"BEWARE REAL PROPERTY LITIGATORS" warns a former chair of the Real Property, Probate and Trust Law Section of the Florida Bar.

This advice, given in response to a new appellate ruling blunting the protections of Florida's lis pendens statute, signals the potential apocalyptic impact of a decision by the Fourth District Court of Appeal in Ober v. Town of Lauderdale-By-The-Sea.  While this decision marks a win for municipalities around the state dealing with unoccupied "zombie" properties, it could haunt the foreseeable future for lenders, borrowers, and junior lien-holders.

Under Florida law, a lis pendens provides formal notice to all interested parties of an pending legal action to enforce a lien encumbering a given property. Florida's lis pendens statute states that the recording of a lis pendens effectively bars the enforcement of any subsequently recorded liens against the property unless the lienholder intervenes in the proceedings within 30 days. The statute also provides that anyone who acquires an interest in the property during the "pendency of the action" shall take that interest subject to the rendering of a final judgment in such action.

According to the Ober decision, the interpretation of "pendency of the action" establishes the proper cut-off date for lis pendens protections. Indeed, this was the very issue addressed in Ober, as the court sought to determine whether lis pendens protection continues (a) to the date of the judicial sale of the property, or (b) only until the date of final judgment.

In Ober, the date of judicial sale was more than four years after the court entered its final judgment of foreclosure. The Town of Lauderdale-by-the-Sea, concerned about "zombie" properties that are unoccupied and untended for the duration of the foreclosure process, recorded numerous code enforcement liens related to violations that occurred after the final judgment but prior to the judicial sale of the property.

Drawing upon the language of the lis pendens statute and an interpretation of related statutes and case law, the court in Ober held that "a lis pendens bars liens only through final judgment, and does not affect the validity of liens after that date, even if they are before the actual sale of the property." In short, the lis pendens protections terminate at the time the action terminates, which according to Ober was 30 days after the entry of a final judgment. As a result, Lauderdale-by-the-Sea retained its liens on the property for the code violations that occurred between the final judgment and foreclosure sale.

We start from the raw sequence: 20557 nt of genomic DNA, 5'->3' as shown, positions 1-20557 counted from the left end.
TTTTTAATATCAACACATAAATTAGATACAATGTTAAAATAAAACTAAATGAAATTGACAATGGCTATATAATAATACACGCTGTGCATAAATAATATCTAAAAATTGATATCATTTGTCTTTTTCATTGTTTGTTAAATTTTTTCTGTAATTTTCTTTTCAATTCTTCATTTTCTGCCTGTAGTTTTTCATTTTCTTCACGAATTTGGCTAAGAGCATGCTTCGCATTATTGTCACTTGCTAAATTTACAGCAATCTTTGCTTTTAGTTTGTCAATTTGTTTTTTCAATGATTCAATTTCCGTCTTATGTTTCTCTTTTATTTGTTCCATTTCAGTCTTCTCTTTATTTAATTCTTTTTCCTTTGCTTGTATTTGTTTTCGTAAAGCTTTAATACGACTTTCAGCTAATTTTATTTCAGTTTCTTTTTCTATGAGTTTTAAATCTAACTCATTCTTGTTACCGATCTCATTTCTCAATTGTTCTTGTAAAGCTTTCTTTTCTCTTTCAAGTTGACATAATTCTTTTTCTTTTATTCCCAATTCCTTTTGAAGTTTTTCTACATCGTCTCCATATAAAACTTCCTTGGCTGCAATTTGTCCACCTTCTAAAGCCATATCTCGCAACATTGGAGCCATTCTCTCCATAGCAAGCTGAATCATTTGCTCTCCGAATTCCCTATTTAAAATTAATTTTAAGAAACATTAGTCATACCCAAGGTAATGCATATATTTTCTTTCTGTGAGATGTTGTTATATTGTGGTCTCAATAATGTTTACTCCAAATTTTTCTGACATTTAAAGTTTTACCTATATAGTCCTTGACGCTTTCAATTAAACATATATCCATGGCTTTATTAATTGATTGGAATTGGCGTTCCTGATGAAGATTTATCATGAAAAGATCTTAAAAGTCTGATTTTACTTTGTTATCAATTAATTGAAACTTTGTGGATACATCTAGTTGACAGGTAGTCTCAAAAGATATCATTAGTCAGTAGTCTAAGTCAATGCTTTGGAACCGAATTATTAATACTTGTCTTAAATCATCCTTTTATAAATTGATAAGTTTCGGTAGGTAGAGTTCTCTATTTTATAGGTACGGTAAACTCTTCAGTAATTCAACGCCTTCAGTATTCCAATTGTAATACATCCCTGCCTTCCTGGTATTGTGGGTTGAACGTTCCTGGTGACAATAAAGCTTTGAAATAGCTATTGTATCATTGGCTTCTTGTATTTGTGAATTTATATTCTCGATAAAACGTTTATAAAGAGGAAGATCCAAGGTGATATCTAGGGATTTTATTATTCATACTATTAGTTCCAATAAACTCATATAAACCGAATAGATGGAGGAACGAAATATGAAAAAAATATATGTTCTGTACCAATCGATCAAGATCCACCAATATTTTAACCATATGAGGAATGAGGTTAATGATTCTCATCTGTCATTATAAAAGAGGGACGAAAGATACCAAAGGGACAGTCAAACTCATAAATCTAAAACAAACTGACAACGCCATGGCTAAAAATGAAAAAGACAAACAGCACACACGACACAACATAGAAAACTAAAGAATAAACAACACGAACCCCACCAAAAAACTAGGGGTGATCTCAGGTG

While helping municipalities enforce their codes and record liens for noncompliance on "zombie" properties, the reasoning in Ober does not appear to adequately account for the practical effects and potential unintended consequences of the court's opinion. The fallout from this decision could discourage lenders from continuing post-judgment settlement negotiations and lenders to hurriedly consummate foreclosure sales that may have otherwise been avoidable under the purview of pre-Ober protections.

After the court's ruling in Ober, given that Florida's lis pendens statute does not effectively discharge liens accruing during the "limbo" period between final judgment and judicial sale, many real estate investors may elect to place lower bids at a judicial sale or even avoid participating in the foreclosure process altogether due to the substantial uncertainty as to the status of title.

That is why the Ober decision has been met with a sea of criticism, and a motion for rehearing is already pending with the Fourth District Court of Appeal. In any event, lenders should take immediate action to identify all properties more than 30 days past final judgment and still pending a judicial sale. Lenders should also evaluate and actively monitor such properties for additional liens that may be recorded during this "limbo" period.

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